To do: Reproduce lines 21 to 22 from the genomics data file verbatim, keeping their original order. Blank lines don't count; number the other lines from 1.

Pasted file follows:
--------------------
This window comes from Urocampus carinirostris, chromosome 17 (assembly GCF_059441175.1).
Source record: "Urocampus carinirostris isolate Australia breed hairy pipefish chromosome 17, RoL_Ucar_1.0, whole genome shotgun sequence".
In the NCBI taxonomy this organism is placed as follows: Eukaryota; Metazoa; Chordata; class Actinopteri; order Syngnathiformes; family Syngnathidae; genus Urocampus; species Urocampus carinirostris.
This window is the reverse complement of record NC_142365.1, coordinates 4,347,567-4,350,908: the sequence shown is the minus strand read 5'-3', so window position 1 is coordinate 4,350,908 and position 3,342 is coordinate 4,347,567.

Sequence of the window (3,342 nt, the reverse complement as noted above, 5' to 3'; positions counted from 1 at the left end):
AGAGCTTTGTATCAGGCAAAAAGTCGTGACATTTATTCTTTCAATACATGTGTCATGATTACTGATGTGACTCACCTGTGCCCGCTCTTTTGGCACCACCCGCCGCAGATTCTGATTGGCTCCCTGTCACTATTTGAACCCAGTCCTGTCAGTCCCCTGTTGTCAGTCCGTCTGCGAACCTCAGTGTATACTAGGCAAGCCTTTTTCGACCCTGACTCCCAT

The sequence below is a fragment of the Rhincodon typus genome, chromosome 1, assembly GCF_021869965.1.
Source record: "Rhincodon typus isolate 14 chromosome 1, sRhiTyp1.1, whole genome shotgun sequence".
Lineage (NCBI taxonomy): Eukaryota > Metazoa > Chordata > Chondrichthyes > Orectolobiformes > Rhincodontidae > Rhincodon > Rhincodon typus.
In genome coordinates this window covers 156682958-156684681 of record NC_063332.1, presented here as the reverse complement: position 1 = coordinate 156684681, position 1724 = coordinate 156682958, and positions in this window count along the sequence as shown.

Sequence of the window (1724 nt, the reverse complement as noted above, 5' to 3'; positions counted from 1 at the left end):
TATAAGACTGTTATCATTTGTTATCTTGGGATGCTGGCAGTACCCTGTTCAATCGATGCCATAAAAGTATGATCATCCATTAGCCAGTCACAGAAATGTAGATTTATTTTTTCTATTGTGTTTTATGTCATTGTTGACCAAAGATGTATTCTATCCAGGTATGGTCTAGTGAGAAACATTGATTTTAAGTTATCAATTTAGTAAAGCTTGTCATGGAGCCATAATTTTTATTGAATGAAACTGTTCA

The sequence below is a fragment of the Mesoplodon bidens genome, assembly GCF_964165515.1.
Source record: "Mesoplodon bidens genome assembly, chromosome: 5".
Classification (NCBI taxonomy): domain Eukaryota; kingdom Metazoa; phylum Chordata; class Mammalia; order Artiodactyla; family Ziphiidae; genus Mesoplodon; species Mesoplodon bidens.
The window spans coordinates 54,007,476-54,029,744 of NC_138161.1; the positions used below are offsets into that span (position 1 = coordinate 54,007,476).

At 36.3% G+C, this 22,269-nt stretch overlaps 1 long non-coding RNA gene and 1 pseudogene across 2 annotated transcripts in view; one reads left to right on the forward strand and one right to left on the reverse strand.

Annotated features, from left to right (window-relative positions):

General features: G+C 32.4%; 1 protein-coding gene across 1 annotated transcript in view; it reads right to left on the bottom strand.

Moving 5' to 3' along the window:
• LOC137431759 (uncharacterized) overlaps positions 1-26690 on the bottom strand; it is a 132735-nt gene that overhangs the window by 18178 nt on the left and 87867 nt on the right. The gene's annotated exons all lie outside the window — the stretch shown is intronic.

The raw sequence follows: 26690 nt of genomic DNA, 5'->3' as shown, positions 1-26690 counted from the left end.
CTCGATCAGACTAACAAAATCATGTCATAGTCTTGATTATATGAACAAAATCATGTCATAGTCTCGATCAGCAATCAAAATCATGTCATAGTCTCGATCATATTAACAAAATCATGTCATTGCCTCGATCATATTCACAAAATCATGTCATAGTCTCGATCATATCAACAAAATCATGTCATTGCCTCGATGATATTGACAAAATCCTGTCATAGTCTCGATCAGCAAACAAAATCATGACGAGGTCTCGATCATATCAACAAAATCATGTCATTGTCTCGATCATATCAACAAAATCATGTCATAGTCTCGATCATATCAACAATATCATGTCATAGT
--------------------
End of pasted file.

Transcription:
• LOC137431759 (uncharacterized) overlaps positions 1-26690 on the bottom strand; it is a 132735-nt gene that overhangs the window by 18178 nt on the left and 87867 nt on the right. The gene's annotated exons all lie outside the window — the stretch shown is intronic.

The raw sequence follows: 26690 nt of genomic DNA, 5'->3' as shown, positions 1-26690 counted from the left end.